- California's Sierra Nevada forests have seen the largest die-off in recent history — an estimated 40 million trees since 2010 — due to drought and a bark beetle epidemic. Now officials can't agree on how to dispose of the waste.
- Governor Jerry Brown issued an emergency order for their disposal last fall which would have sent the trees to biomass waste-to-energy facilities, but state capacity is limited and many facilities have closed. A $1 million fleet of 10 mobile incinerators is seen as the best solution at this time.
- While some officials are worried that the dead trees will increase a risk of wildfires, many environmentalists say that burning the tree debris will release too much carbon dioxide and prefer that the they are left to decompose.
Due to the drought, the trees have been susceptible to bark beetles which has turned the situation exponentially worse. The trees now deteriorate even faster and cannot be easily resold as lumber because the beetles carry a fungus that makes the wood blue. In 2013, a similar beetle epidemic was responsible for a major wildfire in Colorado.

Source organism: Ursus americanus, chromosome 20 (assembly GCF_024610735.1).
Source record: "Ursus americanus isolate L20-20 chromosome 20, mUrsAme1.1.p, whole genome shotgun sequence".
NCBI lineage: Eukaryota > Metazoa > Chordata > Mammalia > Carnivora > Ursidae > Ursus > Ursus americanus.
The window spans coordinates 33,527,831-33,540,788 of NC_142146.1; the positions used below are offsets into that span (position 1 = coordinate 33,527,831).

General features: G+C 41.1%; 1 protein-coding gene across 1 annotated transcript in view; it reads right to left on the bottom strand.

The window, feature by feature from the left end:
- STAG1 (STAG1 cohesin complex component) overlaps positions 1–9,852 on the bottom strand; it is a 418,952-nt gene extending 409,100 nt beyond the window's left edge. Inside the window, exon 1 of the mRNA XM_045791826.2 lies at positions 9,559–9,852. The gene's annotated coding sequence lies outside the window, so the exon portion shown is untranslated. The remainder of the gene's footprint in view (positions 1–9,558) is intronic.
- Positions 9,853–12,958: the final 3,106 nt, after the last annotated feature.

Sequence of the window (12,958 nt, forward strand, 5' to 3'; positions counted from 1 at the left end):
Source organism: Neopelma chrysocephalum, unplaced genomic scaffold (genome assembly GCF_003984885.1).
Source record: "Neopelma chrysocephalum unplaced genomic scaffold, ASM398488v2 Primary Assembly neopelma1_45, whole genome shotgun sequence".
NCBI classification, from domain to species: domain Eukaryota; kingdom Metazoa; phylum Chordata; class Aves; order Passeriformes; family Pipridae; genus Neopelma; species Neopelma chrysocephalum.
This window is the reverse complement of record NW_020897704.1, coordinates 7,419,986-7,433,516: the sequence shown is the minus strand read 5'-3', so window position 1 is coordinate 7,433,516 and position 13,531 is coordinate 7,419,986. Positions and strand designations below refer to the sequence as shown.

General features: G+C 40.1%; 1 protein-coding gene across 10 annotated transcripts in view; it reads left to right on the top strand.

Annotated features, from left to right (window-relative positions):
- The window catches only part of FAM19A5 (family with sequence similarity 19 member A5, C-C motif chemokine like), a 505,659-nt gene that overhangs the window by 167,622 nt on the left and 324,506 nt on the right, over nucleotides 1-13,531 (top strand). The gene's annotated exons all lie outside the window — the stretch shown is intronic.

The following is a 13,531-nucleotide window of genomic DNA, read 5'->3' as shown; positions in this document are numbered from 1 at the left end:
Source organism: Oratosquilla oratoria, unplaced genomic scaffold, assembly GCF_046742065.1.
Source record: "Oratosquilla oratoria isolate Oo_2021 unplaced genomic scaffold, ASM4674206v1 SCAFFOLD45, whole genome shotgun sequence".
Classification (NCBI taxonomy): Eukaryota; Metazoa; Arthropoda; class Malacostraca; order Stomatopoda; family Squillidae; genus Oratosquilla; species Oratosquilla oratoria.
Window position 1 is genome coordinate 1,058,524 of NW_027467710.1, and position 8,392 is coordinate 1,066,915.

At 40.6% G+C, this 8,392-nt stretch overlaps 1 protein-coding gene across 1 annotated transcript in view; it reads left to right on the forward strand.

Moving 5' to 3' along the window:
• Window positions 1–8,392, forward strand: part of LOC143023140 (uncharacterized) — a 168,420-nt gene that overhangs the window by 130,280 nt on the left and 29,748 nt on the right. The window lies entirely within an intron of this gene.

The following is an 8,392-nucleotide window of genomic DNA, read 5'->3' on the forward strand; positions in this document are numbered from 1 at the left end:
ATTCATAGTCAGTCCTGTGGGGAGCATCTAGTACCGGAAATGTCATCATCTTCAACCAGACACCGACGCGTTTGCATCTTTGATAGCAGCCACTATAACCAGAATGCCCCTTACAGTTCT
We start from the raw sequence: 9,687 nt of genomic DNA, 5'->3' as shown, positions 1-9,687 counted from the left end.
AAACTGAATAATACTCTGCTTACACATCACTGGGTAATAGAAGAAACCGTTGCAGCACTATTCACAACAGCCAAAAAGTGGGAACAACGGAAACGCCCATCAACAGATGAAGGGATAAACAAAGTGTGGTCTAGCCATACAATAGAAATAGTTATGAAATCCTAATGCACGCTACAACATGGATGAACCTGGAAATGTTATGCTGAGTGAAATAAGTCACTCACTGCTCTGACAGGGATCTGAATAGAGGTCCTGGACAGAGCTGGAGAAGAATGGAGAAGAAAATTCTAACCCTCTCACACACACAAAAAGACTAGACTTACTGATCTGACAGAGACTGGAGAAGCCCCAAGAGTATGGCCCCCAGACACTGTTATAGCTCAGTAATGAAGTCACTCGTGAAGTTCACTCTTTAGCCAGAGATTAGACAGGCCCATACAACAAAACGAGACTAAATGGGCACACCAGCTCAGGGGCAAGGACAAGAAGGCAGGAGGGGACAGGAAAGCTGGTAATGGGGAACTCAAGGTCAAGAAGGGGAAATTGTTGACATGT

While many of the trees in Colorado were left to decompose, the beetles have killed five times more forest in California. According to the U.S. Forest Service, 29 million trees died in California last year and the true number may be even higher. Officials say that the sheer quantity of dry, flammable wood — combined with expected record-high temperatures this summer — is too dangerous to not be dealt with.
California's drought has had other unexpected waste consequences as well. At least one city received pushback for recommending disposable dishes to cut back on water. Companies such as Google have become more conscious of their waste, and Nestlé debuted a new bottle made from 100% recycled plastic shortly after coming under fire for its local water usage.